Three Ways to Wear Plants
Clothes make the man, or so it's been said. But what about plants? The Irish talk about the wearin' of the green, but long before there was any concept of Irish, or really, any concept beyond tribe, fops flaunted foliage and flowers as finery at just about any significant gathering, just as these kids are doing in this set of phenomenal photographs by Hans Silvester taken among the Surma and Mursi tribespeople of Ethiopa's Omo Valley. Loads of these dramatic images are collected in Silvester's book, Natural Fashions.
Anyhooo, I'm thinking that, as far as fashionable foliage goes, this look represents the traditional, having been part of humanity's attire for thousands of years. Foliage and flowers, in fact, were the first kinds of clothing ever worn, and these young men and women have mastered the art of accessorizing.
Let's make the leap from Africa to present-day Paris, where fashion-forward models are strolling the runways in their own little leafy get ups. Actually this dress is the creation of plantsman extraordinaire Patrick Blanc, best known for his remarkable wall gardens gracing buildings all over the world (See examples of his work and read an interview here.) A few years ago, he turned to fashion, and designed a wedding dress, which he called the "Robe Vegetale", for couturier Jean-Paul Gaultier. This is definitely a high-end, haute couture approach to wearing plants.
Lastly, there's the fusion approach to the wearin' of the green. This takes us both back and forward in time. Back to the Green Man, the emblematic manifestation of humankind's kinship with the natural world as expressed by dieties and mythic figures linked to agricultural cycles and the plant kingdom. The Green Man has been linked, conceptually at least, to figures such as Osiris, John Barleycorn, Godin, and the Celtic god Viridios, whose name means green man. The Green Man's image-a face emerging from a swirl of leaves and vines, is often depicted on churches and has become a popular garden ornament. Here are several interpretations of the Green Man, including the traditional masklike motif, and a dandefied version painted by Kathleen O'Connell.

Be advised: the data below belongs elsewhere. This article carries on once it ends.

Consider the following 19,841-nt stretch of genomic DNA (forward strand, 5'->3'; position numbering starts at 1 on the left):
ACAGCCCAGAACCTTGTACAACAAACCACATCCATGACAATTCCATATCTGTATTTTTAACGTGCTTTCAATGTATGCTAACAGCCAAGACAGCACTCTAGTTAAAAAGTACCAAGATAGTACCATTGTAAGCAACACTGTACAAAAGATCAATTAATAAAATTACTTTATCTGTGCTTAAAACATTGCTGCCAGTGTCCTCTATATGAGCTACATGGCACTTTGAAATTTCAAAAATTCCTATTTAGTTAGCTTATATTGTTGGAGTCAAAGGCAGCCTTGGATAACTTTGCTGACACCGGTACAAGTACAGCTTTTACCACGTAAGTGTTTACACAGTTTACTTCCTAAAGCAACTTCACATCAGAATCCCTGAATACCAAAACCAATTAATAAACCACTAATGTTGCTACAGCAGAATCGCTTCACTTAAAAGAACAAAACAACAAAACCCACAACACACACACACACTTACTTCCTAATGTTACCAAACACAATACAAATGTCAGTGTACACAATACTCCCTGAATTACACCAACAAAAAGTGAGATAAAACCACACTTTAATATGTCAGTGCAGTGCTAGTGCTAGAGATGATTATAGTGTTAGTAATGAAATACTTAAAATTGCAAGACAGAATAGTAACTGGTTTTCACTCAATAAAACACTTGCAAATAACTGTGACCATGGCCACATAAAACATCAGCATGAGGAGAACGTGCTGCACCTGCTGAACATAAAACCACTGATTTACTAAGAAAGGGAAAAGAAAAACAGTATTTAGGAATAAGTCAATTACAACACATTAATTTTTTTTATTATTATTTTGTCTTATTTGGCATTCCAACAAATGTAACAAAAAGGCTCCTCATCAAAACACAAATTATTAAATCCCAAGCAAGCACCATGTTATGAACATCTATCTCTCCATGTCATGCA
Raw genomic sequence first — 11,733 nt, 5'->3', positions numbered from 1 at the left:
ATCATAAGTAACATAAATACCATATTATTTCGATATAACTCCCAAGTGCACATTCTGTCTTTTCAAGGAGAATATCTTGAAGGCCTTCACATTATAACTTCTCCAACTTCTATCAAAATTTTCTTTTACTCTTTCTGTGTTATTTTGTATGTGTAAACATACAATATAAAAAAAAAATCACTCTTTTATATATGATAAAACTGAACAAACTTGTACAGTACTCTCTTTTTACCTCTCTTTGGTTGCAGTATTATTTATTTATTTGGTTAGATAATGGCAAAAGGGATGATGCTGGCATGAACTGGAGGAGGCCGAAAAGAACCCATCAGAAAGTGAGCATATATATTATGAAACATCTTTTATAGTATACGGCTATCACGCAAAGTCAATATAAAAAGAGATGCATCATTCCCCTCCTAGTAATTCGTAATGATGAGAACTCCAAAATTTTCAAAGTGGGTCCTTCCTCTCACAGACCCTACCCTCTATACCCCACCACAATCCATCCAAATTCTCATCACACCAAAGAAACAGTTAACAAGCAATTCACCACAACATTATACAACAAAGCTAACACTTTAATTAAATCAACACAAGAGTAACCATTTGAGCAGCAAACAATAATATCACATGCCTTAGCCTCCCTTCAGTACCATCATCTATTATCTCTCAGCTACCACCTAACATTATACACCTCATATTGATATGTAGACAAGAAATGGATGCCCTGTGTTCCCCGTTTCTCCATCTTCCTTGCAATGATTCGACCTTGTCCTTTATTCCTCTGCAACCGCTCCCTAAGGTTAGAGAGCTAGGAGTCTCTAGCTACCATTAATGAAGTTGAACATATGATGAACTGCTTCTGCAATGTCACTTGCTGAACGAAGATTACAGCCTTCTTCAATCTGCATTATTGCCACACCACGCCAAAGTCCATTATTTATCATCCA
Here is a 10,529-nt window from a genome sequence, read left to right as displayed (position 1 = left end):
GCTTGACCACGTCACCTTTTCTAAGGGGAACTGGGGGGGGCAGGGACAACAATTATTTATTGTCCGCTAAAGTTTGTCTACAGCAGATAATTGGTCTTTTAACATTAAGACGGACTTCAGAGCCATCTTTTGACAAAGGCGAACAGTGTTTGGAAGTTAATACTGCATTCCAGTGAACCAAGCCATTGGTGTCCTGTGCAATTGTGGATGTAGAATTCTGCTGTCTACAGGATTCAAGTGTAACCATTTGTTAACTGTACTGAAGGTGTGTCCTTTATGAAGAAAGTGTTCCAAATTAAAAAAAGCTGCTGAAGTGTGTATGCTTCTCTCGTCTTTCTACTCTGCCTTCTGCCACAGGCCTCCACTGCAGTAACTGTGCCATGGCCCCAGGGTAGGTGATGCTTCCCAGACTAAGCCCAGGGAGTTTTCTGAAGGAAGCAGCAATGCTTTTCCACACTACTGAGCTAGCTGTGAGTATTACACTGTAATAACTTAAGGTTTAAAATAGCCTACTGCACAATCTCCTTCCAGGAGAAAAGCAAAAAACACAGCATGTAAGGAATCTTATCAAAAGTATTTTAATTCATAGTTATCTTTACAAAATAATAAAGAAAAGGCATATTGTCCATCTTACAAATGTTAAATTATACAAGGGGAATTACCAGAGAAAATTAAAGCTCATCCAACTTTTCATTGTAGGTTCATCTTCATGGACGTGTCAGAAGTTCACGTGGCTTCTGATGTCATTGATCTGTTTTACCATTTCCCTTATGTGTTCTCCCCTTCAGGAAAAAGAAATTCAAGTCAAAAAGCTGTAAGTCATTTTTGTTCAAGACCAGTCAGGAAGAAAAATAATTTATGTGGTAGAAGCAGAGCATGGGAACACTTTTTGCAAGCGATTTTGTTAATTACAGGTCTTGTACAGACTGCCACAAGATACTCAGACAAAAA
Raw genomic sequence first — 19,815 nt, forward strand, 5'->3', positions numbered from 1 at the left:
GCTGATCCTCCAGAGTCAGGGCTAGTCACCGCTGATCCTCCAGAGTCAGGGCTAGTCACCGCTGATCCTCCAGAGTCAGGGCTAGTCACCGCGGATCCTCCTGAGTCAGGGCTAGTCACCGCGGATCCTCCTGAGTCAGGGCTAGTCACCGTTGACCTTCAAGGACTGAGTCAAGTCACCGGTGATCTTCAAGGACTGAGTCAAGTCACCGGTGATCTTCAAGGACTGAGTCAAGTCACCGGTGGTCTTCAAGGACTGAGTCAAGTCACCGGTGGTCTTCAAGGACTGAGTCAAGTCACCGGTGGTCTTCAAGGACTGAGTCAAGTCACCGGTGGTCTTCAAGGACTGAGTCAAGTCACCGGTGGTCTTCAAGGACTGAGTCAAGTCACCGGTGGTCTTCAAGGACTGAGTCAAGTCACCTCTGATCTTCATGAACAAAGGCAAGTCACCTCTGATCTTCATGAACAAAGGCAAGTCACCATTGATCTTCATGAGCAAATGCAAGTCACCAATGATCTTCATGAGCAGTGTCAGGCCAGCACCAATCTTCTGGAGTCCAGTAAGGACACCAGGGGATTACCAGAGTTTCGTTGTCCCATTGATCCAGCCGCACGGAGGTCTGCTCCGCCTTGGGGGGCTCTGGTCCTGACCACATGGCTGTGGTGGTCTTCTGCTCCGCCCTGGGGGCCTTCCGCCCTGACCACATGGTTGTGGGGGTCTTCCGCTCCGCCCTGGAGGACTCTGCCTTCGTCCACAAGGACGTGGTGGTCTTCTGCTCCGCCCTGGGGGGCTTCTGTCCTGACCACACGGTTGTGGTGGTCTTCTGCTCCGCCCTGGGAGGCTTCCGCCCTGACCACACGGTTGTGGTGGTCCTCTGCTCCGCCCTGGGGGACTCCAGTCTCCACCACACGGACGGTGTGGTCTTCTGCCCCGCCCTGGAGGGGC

Finally, we race back to the future with this post-modern looking Green Man, whose vague sense of unease may reflect a deep seated uncertainty about contemporary humanity's relationship with nature. Or the image (sorry, no idea who created this intriguing photograph, or the drawing-love to credit them if I could) may simply reflect the understandable angst of waking up one morning to discover that you are half plant.